This mailing is the second in our mini-series focused on ‘being and being well’, and our focus is on mental health. Tragically and tellingly, it goes out to you all in the week we learned of the death of Aziz Choudry. Many of you will recall Aziz after he led a memorable padkos session with us in 2012 that focused on social movement learning.
The autopsy report is not yet available, and there remains uncertainty but, tragically, one scenario that appears widely considered is that Aziz may have taken his own life. Our condolences go out to all his family, friends, colleagues and comrades, here and around the world. (We have compiled a selection of tributes honouring Aziz in an attachment with this mailing.)
In our discussions and consultations while preparing for our current mini-series, literally all of the lovely mental-health practitioners that we spoke with, shared their awareness of – & indeed their concern about – a dramatic surge in the demand for their work. The demand is such that many are close to feeling overwhelmed themselves. And in our country, so deeply wounded by inequality, racism, and patriarchy, many many people lack the resources and space to call on appropriate & specialist therapeutic help when they need it. It’s clearly vital that we try take care of our being in this moment, of being present, resilient and well in the situation.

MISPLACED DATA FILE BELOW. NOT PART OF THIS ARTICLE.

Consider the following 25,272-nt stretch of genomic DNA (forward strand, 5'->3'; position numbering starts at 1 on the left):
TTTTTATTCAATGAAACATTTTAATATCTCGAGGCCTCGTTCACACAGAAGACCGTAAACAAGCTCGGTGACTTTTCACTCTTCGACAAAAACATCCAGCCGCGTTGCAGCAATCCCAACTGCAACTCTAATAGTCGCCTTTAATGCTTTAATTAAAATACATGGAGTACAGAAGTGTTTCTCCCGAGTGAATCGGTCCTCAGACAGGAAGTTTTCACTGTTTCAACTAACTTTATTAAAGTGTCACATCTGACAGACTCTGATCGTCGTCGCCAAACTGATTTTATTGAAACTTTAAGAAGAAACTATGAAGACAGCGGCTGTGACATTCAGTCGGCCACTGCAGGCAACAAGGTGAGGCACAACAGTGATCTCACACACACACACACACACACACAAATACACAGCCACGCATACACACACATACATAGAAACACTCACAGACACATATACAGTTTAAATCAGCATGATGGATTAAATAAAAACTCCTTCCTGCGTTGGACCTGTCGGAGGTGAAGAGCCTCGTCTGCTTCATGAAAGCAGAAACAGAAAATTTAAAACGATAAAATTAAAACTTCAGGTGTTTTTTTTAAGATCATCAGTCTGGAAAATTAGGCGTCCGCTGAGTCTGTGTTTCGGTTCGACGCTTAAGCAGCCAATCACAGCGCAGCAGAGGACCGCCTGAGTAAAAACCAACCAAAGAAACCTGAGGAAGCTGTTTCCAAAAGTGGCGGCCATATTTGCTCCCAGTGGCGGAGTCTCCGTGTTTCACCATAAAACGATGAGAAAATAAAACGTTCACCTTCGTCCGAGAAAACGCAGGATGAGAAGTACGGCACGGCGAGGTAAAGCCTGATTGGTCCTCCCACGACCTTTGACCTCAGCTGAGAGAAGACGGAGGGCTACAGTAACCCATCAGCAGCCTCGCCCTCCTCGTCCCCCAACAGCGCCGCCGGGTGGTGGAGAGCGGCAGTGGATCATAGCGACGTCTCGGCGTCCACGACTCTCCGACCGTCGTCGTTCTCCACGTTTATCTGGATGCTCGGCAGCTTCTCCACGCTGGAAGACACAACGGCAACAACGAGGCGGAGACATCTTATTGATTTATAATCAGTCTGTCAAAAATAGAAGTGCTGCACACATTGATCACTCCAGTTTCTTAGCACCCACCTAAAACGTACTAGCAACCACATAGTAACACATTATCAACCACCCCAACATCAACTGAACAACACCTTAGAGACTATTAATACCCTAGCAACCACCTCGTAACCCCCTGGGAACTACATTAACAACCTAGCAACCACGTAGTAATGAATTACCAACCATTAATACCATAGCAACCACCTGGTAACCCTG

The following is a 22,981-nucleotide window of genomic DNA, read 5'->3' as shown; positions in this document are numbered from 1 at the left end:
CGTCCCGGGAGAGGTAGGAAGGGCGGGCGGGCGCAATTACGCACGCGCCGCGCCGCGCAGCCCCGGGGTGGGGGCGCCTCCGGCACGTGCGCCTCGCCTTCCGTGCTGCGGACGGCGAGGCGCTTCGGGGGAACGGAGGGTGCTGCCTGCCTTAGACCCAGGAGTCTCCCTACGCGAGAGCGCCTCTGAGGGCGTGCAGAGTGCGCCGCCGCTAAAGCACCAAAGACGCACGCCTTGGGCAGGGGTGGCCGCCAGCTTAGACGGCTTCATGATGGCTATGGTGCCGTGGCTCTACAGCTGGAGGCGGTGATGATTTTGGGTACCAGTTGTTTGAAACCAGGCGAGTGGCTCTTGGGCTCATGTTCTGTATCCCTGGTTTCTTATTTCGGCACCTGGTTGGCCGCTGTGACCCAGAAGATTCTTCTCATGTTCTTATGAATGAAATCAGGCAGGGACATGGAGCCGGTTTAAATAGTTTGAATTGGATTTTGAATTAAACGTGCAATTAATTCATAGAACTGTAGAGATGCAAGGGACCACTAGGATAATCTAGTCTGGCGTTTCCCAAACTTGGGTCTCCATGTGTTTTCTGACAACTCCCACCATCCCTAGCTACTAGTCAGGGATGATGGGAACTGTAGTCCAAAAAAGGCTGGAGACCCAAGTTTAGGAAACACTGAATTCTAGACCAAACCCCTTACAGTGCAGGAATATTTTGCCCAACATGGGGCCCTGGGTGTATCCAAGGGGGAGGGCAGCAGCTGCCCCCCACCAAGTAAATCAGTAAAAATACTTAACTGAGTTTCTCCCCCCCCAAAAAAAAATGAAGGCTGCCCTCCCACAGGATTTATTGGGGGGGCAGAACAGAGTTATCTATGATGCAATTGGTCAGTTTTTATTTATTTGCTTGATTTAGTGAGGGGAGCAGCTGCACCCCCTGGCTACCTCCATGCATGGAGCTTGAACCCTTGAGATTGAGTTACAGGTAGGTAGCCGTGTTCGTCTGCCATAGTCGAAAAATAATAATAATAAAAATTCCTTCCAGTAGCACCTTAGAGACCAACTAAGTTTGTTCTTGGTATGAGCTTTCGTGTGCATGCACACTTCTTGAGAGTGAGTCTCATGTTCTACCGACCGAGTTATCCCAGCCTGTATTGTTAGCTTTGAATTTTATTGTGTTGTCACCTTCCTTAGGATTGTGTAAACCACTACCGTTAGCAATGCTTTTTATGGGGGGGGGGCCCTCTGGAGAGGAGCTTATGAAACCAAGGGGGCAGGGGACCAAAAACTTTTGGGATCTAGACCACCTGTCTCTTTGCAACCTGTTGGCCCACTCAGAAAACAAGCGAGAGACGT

In CLP’s In, Against, and Beyond Corona last year, we talked extensively about just how deep and wide the challenges to our mental health are in these times:
“What we possibly confront at this time includes not only intensified rates of suffering and death, but greatly heightened levels of psycho-social anxiety and trauma. As such, this situation may call for a sense of being and presence, and not—or not only – doing and action. …
“At a global level, WHO’s mental health department director, Devora Kestel warned of another looming crisis: ‘The isolation, the fear, the uncertainty, the economic turmoil—they all cause or could cause psychological distress’. According to the Guardian: ‘she said the world could expect to see an upsurge in the severity of mental illness, including amongst children, young people and healthcare workers. ‘The mental health and wellbeing of whole societies have been severely impacted by this crisis and are a priority to be addressed urgently.’’
Also in Mid-May , the results of a major South African survey were reported on by Mark Orkin and others . … It found that 33% of South African adults were depressed, 45% fearful, and 29% lonely during lockdown. An April 2020 academic article warns that ‘It appears likely that there will be substantial increases in anxiety and depression, substance use, loneliness, and domestic violence.’… It turns out that much the strongest predictor of composite psychological distress is sheer hunger. This is, tragically, no surprise. … In response to the ‘worst thing’ write-in option, the most frequent response, 31%, was not having enough food to eat. …
“The lockdown provisions exposed the horror that, for so many people, our intimate spaces of domestic, personal and relational life are powder kegs of simmering violence, frustration and dehumanisation. …